Philosophy of science is concerned with such questions as: (1) In what sense, or in what ways, are scientific theories tested or confirmed? (2) Do these methods of testing or confirming confer upon scientific theories a special claim to be believed or to be objective? (3) How are we to interpret certain central notions in science: explanation, law, probability, cause, observation, and so on? (4) Does the history or sociology of science raise questions about the credibility of scientific theories? We will discuss these questions, and others, surveying the development of philosophy of science from logical positivism to the present. Among the figures we will read are a number of the most influential 20th century philosophers, including: Popper, Hempel, Kuhn, Putnam, Carnap, Ayer, Quine, Lakatos, and Van Fraassen. Midterm and final examination. Term paper. WL:1 (Railton)
433. History of Ethics. Phil. 361 or permission of instructor. (3). (Excl).
The modern period in moral philosophy began with Thomas Hobbes, whose Leviathan (1651) shook the traditional foundations of ethics and forced those who would defend ethics against (what they saw to be) Hobbes' nihilism to do so in a broadly naturalistic framework that took serious account of recent advances in science. Thus began a period of exciting and fruitful moral philosophy that stretched through the end of the eighteenth century and into the nineteenth. Indeed, even debates now current in moral philosophy almost always can be traced back to origins in this period. This course will be a study of several of the central writers and texts of this "enlightenment" period. In addition to Hobbes, we shall read Hutcheson, Butler, Hume, Kant, Bentham and Rousseau. We shall end with a radical critic of this broad tradition: Nietzsche. Course requirements: short paper, long paper, final exam. Cost:2 WL:1 (Darwall)
437/MHM 437. Philosophy of Music. An introductory course in philosophy; or previous course work in music; or permission of the instructor. (3). (Excl).
A philosophical investigation of the nature and significance of music. What kind(s) of value does music have, and how is it important? Does its value lie merely in its structure, in the notes themselves? Does music have "meanings" of some sort? What is it for music to be expressive? What kinds of feelings or emotions does music evoke in listeners? Does it portray or represent feelings? Is music ever a source of knowledge or understanding or insight? Can it have (good or bad) moral effects on people? What are musical performances, and how do good performances differ from merely "correct" ones? What sorts of entities are musical works, and how are they related to performances and to musical scores? What is the role of music in song, opera, theater, film, dance? What functions does it serve in religious or cultural or social or political contexts? WL:4 (Walton)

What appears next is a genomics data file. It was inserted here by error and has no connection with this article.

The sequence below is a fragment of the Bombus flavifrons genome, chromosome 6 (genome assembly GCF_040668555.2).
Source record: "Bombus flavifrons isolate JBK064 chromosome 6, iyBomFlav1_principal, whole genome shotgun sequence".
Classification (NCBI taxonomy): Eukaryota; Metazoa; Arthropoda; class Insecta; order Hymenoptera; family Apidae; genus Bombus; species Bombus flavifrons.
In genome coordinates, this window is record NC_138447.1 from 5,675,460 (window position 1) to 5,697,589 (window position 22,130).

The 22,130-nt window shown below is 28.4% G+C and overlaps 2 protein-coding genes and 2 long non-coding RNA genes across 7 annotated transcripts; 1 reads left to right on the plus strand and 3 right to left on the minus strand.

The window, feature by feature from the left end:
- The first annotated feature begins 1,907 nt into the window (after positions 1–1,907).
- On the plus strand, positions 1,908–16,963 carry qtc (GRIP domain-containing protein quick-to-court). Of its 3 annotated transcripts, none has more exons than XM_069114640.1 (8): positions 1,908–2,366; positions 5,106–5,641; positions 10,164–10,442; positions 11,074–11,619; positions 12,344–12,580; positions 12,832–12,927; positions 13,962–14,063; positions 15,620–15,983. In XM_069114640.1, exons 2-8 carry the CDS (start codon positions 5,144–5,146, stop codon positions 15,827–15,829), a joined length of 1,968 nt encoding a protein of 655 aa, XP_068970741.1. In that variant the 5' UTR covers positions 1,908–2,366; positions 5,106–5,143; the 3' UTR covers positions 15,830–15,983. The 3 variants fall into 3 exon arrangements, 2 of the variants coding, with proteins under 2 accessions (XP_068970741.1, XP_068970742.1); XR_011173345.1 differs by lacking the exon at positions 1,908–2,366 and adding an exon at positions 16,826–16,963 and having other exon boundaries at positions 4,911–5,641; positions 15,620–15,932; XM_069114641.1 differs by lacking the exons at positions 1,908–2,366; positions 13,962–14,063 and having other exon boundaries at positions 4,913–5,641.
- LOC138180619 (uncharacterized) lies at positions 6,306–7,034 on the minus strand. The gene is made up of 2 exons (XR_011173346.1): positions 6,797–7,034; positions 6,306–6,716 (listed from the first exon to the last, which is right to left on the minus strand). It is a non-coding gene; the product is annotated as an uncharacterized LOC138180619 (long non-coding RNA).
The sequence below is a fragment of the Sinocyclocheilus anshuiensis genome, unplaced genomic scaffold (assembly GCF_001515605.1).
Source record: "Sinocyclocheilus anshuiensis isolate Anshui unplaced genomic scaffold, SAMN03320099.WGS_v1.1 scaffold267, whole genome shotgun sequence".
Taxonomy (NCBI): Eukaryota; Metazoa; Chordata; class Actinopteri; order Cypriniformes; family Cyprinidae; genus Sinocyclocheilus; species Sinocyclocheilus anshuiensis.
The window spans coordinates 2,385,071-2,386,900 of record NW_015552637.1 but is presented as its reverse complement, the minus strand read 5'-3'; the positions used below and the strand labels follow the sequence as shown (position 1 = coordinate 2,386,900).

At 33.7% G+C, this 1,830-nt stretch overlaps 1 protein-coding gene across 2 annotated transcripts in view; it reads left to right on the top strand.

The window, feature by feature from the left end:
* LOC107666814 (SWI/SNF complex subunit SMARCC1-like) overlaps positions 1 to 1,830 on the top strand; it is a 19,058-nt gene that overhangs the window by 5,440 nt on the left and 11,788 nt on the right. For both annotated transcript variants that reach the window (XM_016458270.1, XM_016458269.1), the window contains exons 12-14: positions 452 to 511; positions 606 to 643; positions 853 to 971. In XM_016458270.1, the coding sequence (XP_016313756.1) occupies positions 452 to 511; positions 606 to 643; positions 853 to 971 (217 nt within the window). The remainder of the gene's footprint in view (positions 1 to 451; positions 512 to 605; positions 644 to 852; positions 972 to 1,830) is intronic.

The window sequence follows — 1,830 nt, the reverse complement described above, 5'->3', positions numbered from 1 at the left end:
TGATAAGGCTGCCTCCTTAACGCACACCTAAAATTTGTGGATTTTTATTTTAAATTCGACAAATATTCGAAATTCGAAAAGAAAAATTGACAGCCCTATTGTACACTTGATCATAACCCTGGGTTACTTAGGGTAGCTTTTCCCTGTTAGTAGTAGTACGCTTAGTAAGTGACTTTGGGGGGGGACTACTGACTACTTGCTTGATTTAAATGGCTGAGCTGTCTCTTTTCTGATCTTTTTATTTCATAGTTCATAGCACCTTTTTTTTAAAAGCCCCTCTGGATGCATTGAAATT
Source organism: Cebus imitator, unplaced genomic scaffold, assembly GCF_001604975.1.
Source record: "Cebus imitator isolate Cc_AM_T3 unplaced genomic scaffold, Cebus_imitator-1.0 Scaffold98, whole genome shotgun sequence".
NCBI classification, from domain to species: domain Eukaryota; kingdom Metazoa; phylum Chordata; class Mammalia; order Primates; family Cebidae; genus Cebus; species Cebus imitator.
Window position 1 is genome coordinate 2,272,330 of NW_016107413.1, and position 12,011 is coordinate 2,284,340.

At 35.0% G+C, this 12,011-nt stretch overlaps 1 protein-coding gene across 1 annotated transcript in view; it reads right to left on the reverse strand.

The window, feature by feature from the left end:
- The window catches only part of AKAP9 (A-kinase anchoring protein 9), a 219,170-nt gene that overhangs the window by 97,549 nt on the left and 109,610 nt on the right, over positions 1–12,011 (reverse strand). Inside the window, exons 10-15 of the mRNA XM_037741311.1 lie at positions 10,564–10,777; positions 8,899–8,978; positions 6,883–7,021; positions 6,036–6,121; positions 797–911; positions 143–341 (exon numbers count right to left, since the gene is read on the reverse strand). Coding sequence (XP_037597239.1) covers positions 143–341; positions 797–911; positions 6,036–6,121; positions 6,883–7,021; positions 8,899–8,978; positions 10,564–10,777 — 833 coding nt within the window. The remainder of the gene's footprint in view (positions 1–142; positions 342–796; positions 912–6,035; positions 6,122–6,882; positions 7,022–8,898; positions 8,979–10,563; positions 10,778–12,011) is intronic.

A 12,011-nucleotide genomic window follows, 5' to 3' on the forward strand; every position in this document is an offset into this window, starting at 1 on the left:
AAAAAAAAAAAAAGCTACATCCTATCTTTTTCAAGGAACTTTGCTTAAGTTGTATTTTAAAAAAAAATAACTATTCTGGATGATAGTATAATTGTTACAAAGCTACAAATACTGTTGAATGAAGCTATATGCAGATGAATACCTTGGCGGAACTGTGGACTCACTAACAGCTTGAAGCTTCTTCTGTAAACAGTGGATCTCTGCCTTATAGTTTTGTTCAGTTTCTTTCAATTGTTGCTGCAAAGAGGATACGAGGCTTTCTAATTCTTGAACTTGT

455. Contemporary Moral Problems. Not open to graduate students in philosophy. No credit granted to those who have completed or are enrolled in Phil. 355. (4). (Excl).
Intended primarily for graduate students outside the philosophy department. Course content is the same as in Philosophy 355. Philosophy 455 requires longer and more substantial papers than those expected in Philosophy 355. Does not meet the Philosophy Department's 400-level course requirement for philosophy concentrators. Cost:3 WL:4 (Darwall)
458. Philosophy of Kant. Phil. 389, 461, or 462, or permission of instructor, or concentration advisor. (3). (Excl).
A detailed introduction to Kant's mature philosophical system. We'll look at Kant's effort to work out the scope and limits of possible human knowledge, his effort to sum up morality in a single categorical imperative, and his effort to give a purely moral basis and significance to religious faith. But the bulk of our time will be devoted to the account of human experience and human factual knowledge in the Critique of Pure Reason. There Kant argues that the world of our experience must possess certain very general features by tracing those features to a source in us. And he argues that behind the familiar world of our experience is a second, more fundamental world about which we can know next to nothing. Most of the required reading is from Kant's own major works. Written work is three short papers. Class participation will be strongly encouraged. Cost:2 WL:1 (Hills)
465. Contemporary Continental Philosophy. Phil. 412 and two other courses in philosophy; or graduate standing. (3). (Excl).
The central topic of this course will be Postmodernism. We will be examining it as a cultural phenomenon (e.g., in architecture and literature, but in of course very much else) but also as a philosophical position (as among others in Lyotard, Derrida and possibly Rorty). The scrutiny and critique of it as a philosophical position will be to us most important. We will have a closer look at its often alleged roots in Nietzsche, as well as its much discussed relationship to the collapse of Socialism, but we will pay more extensive and detailed attention to the guises in which it appears and the effects it has on literary criticism and most particularly on the Social Sciences. One longer paper as well as the usual examinations. (Bergmann)
475/Chinese 475/Hist. of Art 487/RC Hums. 475/Asian Studies 475. The Arts and Letters of China. May not be included in a concentration plan in philosophy. (4). (HU).
See Chinese 475.
481. Metaphysics. One Philosophy Introduction. (3). (Excl).
Classical and contemporary readings on such topics as the identity of persons, properties, objects through time, the nature of time itself, causation, mind, and human freedom and action. There will be two examinations and a series of one to three page papers on assigned topics or, with consent of the instructor, a somewhat longer paper may be substituted for some of the shorter papers. Graduate students will write a somewhat longer paper on a subject of their own choosing as well as the shorter assigned-topic papers. A balance of student reports, lecture, and discussion. Texts are: Ronald C. Hoy and L. Nathan Oaklander, Metaphysics, Classic and Contemporary Readings, Wadsworth Publishing; and Andrew B. Schoedinger, Introduction to Metaphysics, Prometheus. Cost:2 (Millikan)
University of Michigan | College of LS&A | Student Academic Affairs | LS&A Bulletin Index
This page maintained by LS&A Academic Information and Publications, 1228 Angell Hall
The Regents of the University of Michigan,
Ann Arbor, MI 48109 USA +1 734 764-1817
Trademarks of the University of Michigan may not be electronically or otherwise altered or separated from this document or used for any non-University purpose.